Make the Most of Your Emails: What to Include

More than ever, when it comes to your marketing emails, content is king. That is, you can (and should) make your emails look attractive, but if they’re lacking compelling content, you can bet recipients will shuffle them off to the spam folder. Now, that doesn’t mean you need to be a Hemingway to create effective emails, but you can observe the following tips to make get the maximum value from your email campaigns.

Start with the Subject Line

Pity the poor subject line — it has the weight of the world on its shoulders. A good one will greatly increase the chances that the recipient will actually open and read the email. A bad one is a one-way ticket to oblivion. Do the following to nail the subject line:

  • Use a verb: Your subject line should be actionable, calling on the reader to do something. Examples might be “Get the funding to grow your company” or “Order flowers for your mom this Mother’s Day.”
  • Customize the subject line to the segment: You should be segmenting your mail lists to make them more targeted. For example, if you own an insurance office, you will want to segment customers and potential customers by the appropriate type of insurance, such as life, automobile, or rental. It would be malpractice to offer homeowners insurance to a tenant when you should offer rental insurance instead. Your subject line should reflect the different needs of different segments.
  • Make the topic clear: It’s all well and good to make your subject line catchy, but your top priority is to make it clear. If recipients don’t immediately understand the purpose of the email, they are less likely to open it. If you can state your topic clearly and cleverly, so much the better. For example, “Think plant burgers taste like grass? Think again!”, which is clear, catchy, and commanding.
  • Ensure subject line and email copy align: Recipients don’t appreciate emails in which the subject line doesn’t match the email content. The email should deliver on whatever the subject line promises. Failure to do so crushes the chances that the recipient will click-through any link in the email. And it might exile your subsequent emails to spam jail.

Craft the Email Content

OK, you’ve created a killer subject line. Follow through with well-crafted content by observing these tips:

  • Establish relevancy early: You’ve used your segmentation strategy to create a targeted subject line. Apply that same strategy again in the opening paragraph in order to establish the email’s relevance to the reader. For instance, use the first paragraph to remind recipients that something is about to expire, or that they’ve just earned enough loyalty points to graduate to a higher reward tier. These examples make the relevancy to the reader clear and personal.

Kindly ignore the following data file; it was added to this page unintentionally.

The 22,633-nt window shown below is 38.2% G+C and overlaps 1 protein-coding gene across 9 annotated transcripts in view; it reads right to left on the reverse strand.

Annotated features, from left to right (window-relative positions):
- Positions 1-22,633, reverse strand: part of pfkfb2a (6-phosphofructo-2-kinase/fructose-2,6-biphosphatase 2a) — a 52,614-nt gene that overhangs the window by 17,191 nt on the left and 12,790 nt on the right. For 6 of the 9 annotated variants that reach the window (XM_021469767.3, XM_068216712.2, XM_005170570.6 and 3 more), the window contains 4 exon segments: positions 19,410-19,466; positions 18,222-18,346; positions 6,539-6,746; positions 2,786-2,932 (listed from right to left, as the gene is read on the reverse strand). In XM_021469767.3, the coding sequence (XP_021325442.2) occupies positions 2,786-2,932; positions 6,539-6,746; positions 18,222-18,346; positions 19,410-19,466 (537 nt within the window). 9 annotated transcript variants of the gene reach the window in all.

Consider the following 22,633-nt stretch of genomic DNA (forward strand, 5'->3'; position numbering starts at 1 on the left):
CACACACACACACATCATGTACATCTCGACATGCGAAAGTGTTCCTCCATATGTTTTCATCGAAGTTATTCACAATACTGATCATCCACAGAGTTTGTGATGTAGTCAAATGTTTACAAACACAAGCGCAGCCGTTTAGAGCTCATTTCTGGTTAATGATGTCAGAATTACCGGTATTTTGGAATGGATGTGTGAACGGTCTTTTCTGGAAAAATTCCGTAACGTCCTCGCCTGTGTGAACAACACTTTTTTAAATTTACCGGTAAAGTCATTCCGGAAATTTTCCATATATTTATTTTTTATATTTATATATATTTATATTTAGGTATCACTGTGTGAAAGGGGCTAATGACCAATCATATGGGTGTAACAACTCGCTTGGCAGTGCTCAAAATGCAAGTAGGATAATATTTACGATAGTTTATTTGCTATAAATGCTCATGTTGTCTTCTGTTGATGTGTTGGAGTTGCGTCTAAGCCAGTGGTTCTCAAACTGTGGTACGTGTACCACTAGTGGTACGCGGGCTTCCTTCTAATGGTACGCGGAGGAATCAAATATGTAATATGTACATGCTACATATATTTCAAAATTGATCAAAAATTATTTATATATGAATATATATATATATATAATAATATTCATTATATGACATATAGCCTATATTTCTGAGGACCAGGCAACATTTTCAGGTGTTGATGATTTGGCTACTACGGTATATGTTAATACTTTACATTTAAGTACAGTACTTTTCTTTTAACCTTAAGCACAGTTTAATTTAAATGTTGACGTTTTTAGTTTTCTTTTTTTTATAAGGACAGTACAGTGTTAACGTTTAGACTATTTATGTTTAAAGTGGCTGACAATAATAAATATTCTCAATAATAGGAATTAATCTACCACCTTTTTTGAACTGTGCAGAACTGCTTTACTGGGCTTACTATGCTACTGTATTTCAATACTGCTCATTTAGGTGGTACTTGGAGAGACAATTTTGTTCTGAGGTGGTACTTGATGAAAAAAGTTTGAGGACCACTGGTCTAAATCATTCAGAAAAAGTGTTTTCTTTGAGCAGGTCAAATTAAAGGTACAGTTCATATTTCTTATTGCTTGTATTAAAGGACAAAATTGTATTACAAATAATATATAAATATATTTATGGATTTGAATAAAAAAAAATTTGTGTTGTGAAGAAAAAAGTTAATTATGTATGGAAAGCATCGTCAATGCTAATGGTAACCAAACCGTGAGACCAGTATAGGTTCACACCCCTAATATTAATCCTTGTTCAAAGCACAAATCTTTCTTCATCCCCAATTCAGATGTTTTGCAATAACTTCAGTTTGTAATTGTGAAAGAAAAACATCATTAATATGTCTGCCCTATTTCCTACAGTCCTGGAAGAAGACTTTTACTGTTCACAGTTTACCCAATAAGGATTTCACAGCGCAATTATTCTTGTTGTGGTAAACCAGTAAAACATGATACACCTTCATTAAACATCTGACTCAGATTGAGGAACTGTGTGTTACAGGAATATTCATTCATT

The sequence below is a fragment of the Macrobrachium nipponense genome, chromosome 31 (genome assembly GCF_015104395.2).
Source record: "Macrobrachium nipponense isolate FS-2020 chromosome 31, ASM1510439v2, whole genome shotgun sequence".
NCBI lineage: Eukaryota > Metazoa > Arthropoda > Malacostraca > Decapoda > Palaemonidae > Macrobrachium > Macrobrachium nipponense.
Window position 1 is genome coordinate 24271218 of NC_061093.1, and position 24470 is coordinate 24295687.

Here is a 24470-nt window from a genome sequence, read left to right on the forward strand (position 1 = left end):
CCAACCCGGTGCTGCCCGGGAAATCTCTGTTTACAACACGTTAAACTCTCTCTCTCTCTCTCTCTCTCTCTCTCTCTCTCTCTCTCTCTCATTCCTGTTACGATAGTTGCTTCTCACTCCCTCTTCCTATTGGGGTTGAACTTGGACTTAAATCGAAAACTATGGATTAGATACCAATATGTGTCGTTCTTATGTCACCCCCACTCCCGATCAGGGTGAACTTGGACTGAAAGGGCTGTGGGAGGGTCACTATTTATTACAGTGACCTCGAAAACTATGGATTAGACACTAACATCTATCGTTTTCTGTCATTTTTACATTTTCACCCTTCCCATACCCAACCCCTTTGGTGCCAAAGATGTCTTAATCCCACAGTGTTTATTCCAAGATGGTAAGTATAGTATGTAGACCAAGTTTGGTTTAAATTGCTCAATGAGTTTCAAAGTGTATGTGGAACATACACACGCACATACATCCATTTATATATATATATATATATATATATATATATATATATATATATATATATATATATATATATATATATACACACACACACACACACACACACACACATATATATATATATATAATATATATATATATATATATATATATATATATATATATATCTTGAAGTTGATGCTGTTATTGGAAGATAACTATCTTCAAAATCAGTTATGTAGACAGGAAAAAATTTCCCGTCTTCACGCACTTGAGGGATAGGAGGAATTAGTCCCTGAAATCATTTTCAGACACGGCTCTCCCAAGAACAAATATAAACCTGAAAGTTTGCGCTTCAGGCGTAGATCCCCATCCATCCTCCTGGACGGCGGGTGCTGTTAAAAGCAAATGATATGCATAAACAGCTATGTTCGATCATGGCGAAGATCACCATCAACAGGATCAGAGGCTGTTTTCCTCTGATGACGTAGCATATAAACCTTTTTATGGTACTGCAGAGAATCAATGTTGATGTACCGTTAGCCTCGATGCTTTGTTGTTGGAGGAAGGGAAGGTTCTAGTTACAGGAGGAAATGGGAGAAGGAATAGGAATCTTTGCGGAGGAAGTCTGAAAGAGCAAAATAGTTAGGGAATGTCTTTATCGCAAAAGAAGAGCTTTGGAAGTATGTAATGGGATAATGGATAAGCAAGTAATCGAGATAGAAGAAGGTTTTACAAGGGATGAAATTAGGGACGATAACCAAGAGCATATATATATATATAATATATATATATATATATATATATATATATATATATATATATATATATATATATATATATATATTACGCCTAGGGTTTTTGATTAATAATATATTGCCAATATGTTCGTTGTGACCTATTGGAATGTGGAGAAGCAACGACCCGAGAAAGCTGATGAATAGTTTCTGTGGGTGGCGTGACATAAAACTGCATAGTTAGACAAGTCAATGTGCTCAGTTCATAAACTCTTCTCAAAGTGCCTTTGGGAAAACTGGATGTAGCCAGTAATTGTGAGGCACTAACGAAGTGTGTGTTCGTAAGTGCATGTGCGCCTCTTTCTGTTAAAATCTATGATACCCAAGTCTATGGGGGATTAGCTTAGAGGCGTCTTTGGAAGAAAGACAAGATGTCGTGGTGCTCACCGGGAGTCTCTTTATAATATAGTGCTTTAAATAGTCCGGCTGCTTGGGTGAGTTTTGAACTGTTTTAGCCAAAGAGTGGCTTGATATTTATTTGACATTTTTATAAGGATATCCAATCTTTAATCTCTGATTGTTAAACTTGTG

• Address recipient as “you”: That is, write in the second person. “You”, “your”, and “yours” are second-person pronouns that should predominate over third-person words (“we”, “our”, “us”, etc.). This focuses the content on the recipient rather than the sender. Subtle but effective.
  • Emphasize benefits, not features: The recipient wants to know the value of whatever it is you’re hawking. If you just talk about the latest whiz-bang features of your offering, you can leave them wondering about the value of the email. For example, don’t just plaster “25% off all domain names” without explaining how having multiple domains can increase web traffic and return on marketing investment.
  • Say it succinctly and lovably: You can probably go on and on regarding the email’s message, but don’t. Assume your recipients are busy people, so get to the point quickly and don’t belabor the topic. Instead, offer a click-through link for readers who want more information. While you’re at it, make your copy delightful to read. Let your business’ personality sing out and show your recipient a little love.

Conclusion

We’ve discussed ways to improve your emails. End them with a call-to-action (CTA) that is, well, actionable. Make CTAs easy to recognize, perhaps incorporating a button that links recipients to a dedicated landing page you’ve created just for this email. The CTA can offer many things, such as more information or access to a special deal. The bottom line is that your emails should be the complete package, with optimized subject lines, contents, and CTAs. Now, go get ‘em!

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